Pride and Patience

Twelve years. I’m not sure I should admit this out loud. It has been twelve years since I started writing my current book series. And I’m still working on it.

Most professionals would tell me to drop it and start fresh with a new story. If it isn’t right yet, it may never be. I beg to differ (and this is not perfectionism speaking). I could start fresh with a new story, but that’s really what I’ve done through all my drafts. Each time I started, it was a new story. And since I’ve been persistent, it has matured along the way.

Soon, I’ll start a query letter for a book agent and then move on to my next book while I wait. I’m finally ready to see if it can fly. And if not, nothing was lost because I fine-tuned my craft. Those twelve years were my Master of Fine Arts without the tuition fees. My next book will come along faster. I’m sure of that.

We live in a culture that severely lacks this kind of patience. Yes, I know, sometimes you just need to throw in the towel and move on. But sometimes, you need to stick with it. It takes a bit of wisdom and perspective to know which path to take.


I have been forced am learning to be patient. I’ve waited for change for years now. I’d like to go in a new direction, both in career and location. I want to settle into a new house soon. But I’ve been unable to do those things. And it’s been so frustrating.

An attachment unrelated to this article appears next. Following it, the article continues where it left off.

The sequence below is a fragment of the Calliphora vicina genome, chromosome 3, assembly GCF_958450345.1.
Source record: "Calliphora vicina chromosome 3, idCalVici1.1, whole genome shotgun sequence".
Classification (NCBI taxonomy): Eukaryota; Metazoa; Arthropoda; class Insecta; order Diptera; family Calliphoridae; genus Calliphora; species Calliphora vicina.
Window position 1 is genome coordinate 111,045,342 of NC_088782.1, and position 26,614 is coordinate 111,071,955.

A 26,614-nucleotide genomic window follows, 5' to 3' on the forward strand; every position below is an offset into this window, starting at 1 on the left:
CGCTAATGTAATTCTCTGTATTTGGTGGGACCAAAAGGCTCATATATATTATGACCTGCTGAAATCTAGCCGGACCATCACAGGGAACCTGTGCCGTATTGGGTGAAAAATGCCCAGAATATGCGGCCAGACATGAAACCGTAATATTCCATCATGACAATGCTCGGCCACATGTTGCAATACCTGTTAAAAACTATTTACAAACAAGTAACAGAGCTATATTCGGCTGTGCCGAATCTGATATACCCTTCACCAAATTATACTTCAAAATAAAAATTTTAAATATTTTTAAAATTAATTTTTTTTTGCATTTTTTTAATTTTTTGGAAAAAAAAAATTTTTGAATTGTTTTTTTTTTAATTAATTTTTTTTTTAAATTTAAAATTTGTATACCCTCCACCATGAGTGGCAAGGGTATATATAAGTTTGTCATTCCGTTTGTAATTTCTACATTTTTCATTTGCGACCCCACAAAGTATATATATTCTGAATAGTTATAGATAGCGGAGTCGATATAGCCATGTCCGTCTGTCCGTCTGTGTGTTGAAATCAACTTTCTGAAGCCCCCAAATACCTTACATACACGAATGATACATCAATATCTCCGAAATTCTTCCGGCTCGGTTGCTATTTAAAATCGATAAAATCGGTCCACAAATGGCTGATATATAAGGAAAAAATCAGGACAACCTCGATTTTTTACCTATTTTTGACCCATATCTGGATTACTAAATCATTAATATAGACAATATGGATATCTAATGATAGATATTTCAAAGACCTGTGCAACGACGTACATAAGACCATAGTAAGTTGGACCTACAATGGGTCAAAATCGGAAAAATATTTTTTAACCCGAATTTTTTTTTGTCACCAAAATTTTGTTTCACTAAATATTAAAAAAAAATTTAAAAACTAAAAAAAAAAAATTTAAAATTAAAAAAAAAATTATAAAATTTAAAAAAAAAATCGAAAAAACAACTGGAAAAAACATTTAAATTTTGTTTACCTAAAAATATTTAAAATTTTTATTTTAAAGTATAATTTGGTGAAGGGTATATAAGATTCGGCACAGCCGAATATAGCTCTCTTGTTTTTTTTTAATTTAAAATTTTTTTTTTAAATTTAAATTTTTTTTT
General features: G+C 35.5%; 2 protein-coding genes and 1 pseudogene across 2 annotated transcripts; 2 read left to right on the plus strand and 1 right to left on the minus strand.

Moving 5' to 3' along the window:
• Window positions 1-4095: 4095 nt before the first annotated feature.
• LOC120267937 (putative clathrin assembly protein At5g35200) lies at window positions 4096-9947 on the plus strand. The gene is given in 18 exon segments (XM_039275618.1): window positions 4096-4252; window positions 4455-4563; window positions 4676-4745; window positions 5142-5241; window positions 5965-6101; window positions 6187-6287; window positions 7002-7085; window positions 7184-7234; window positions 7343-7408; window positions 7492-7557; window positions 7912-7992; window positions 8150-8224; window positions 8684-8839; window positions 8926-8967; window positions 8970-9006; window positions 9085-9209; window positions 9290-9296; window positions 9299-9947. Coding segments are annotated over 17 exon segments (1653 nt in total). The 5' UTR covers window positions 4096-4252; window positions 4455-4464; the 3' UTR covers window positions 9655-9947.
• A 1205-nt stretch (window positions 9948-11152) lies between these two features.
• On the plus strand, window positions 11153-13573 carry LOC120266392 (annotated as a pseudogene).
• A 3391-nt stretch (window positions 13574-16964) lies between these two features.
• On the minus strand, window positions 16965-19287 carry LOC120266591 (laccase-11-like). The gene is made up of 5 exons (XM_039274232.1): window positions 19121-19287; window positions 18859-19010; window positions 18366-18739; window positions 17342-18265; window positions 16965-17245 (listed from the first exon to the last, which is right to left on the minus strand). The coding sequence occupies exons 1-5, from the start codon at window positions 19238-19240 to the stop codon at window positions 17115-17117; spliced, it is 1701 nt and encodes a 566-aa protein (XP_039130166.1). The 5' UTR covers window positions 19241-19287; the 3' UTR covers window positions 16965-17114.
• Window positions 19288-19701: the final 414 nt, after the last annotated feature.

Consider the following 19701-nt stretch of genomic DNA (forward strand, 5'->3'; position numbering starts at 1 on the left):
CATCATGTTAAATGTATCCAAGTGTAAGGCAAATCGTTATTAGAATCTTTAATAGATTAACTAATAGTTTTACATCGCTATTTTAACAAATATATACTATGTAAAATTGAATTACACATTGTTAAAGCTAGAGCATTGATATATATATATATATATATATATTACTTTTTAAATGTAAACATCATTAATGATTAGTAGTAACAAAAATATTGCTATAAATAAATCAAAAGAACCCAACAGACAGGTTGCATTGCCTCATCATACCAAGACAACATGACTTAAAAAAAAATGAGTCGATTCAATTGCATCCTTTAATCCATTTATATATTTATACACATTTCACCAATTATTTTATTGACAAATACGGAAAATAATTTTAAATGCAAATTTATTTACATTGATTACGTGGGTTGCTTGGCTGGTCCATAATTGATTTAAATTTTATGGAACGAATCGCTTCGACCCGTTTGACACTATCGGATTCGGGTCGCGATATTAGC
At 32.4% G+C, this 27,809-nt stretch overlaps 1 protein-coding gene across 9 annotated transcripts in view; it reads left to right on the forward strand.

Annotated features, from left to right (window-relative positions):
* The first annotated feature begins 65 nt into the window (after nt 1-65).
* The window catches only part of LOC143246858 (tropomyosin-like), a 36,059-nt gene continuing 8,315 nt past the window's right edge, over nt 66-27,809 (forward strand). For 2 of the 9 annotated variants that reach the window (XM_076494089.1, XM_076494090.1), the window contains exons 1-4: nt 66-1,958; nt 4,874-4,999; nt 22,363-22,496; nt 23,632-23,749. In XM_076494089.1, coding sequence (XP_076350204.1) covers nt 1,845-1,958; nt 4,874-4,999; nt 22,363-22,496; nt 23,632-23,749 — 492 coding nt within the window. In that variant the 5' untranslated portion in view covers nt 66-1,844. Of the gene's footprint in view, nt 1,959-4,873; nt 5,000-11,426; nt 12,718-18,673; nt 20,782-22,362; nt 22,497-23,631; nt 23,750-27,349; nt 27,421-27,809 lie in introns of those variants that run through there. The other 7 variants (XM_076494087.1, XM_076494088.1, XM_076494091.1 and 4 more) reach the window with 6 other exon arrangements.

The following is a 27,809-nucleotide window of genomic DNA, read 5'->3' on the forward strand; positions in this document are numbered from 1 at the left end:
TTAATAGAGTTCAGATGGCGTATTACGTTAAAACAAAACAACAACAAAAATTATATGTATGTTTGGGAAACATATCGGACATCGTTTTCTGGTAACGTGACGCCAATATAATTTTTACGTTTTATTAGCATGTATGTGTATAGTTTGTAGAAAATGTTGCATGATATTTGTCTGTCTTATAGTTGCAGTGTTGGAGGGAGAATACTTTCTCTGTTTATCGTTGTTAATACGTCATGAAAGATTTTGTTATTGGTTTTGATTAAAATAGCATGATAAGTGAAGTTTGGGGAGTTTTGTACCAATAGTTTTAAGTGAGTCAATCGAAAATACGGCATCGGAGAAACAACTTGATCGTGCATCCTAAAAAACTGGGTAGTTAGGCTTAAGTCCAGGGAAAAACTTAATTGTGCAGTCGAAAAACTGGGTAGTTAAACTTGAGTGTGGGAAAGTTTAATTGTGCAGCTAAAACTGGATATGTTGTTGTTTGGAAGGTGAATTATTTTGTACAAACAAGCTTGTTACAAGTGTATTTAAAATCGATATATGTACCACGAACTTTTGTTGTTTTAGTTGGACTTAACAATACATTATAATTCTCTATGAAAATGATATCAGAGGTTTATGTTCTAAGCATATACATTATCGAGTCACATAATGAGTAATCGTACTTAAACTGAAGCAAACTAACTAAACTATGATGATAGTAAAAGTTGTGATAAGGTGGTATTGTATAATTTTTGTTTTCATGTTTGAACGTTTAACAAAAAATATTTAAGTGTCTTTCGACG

I’m beginning to see the not-so-harsh reality. I’ve learned from my stay here. I’m stronger in myself and have more confidence in my skills. I can handle more than I used to. I needed to go through all of these challenges to become who I am now. And that takes time. And sometimes time tries your patience.

Just when I’m on the brink of giving up, someone always throws me a bone. When I met my now-husband, I’d given up on the idea of marriage. I was ready to travel the world and let the wind blow me where it would–just not into a man’s arms. Today, I’m happy I took a chance and let him in.

I was who I needed to be at the time we met. A few years earlier, we wouldn’t have liked each other. Both of us agree on that. Time can mold us into better people if we let it.

I have new hope for my future. I just need to set aside my pride and realize that this is just one job. One place on a map. One stage in my life. Better will come. I just have to be patient.

Photo credit: WasabiDoobie / Foter / CC BY-NC-ND


Working for the Weekend

Perhaps it’s just my age. Maybe I feel a little jaded from the bad luck I’ve had trying to build a career. Either way, I see things much clearer than I once did. There’s a very twisted mentality towards work here in America.